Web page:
Smokey Turkey Tacos with Cheese, garnished with Salsa de Chile de Árbol

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@deezthugs’ Smokey Turkey Tacos with Cheese (Traditional; US), garnished with Salsa de chile de árbol topped off with Sriracha Salt and wrapped in delicious Fresh Corn Tortillas

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Contributed by sinker, David Dahl
@deezthugs’ Smokey Turkey Tacos =============================== These tacos have and will blow minds. (Note: I cannot separate the base_layer here from the seasoning, it is all integral) * 2 Packages ground Turkey or Chicken (1.5 to 2 lbs) – not the lean stuff for Chrissake! * Several slices of cooked bacon, diced * 2 Tbs Coconut oil * 2 Tbs Bacon Grease. That’s right, Bacon Grease. (What you don’t keep it? Might as well just quit now) * 1 Medium sweet onion * (The following dry ingrediants can be increased depending on amount of meat) * 4 Garlic Cloves, smashed * 1 tsp Cumin * 2 tsp Onion powder * 1 tsp Chipotle powder (use as much as required) * 1 tsp (cool smokey) Paprika * 1 tsp Cinnamon * 1 tsp Ground Ginger * 1/2 – 1 tsp Black Pepper * 1 tsp Kosher Salt * 3 Limes, juiced * [optional] 1/2 can low-salt Chicken broth Combine all dry seasonings in bag, shake up and combine well with raw turkey meat. return to fridge for an hour or more. Melt the Bacon Grease over medium heat, add Coconut oil and diced onion, cook down till onions are, well, you know, awesome. Add the smashed garlic. Add the bacon. Add the turkey meat and break it down into medium/small bits with a spatula or butter knife. After cooking for a few minutes and the meat has begun to brown, drizzle 2 of limes’ juice onto the meat. Cook well, adding optional chicken broth to shape the consistency as needed. (Generally not needed unless you accidentally buy low-fat meat. Shame on you.) Finally, transfer amount for a meal to a frying pan, frying for a few minutes to create some crispy bits (This is the key step:)), adding lime juice as it cooks. Spoon onto favorite tortillas add condiments and devour.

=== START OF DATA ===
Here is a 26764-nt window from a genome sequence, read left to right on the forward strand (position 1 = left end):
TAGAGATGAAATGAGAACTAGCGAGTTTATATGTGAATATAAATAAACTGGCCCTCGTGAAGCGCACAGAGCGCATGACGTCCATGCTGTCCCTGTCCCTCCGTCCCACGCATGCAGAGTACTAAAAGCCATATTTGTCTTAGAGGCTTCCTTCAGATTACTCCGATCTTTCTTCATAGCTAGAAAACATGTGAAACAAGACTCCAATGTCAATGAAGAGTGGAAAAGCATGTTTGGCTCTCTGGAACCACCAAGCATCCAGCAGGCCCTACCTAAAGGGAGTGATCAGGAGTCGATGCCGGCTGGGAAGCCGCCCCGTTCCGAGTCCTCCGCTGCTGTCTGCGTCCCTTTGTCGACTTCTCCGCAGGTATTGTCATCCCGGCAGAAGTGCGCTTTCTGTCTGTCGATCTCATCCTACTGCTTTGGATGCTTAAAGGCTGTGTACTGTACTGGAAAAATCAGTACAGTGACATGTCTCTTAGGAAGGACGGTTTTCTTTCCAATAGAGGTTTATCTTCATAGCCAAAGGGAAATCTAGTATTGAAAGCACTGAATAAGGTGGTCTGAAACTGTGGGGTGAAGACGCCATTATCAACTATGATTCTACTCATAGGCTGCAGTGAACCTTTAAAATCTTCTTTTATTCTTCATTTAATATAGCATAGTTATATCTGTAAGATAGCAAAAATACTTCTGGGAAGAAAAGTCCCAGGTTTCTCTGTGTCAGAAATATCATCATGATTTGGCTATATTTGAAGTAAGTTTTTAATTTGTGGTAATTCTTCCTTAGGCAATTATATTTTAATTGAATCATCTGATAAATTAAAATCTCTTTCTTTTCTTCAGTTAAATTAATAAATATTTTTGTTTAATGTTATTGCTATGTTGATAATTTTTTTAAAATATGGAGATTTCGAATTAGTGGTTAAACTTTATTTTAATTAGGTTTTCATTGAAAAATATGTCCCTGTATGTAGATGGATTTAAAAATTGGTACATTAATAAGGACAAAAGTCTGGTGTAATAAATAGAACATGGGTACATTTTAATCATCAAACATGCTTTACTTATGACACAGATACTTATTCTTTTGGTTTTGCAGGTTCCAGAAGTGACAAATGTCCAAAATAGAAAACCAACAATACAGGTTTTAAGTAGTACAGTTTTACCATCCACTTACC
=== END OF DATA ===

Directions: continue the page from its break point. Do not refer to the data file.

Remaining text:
Contributed by Brian Mount, sinker, Tim Murtaugh, Tim Murtaugh
Cheese (Traditional; US) ====================== A major flavor component of a traditional American taco, select a cheese that’s firm and sharp. * Cheddar (shredded) * Jack/Pepper Jack (shredded) tags: vegetarian
Contributed by sinker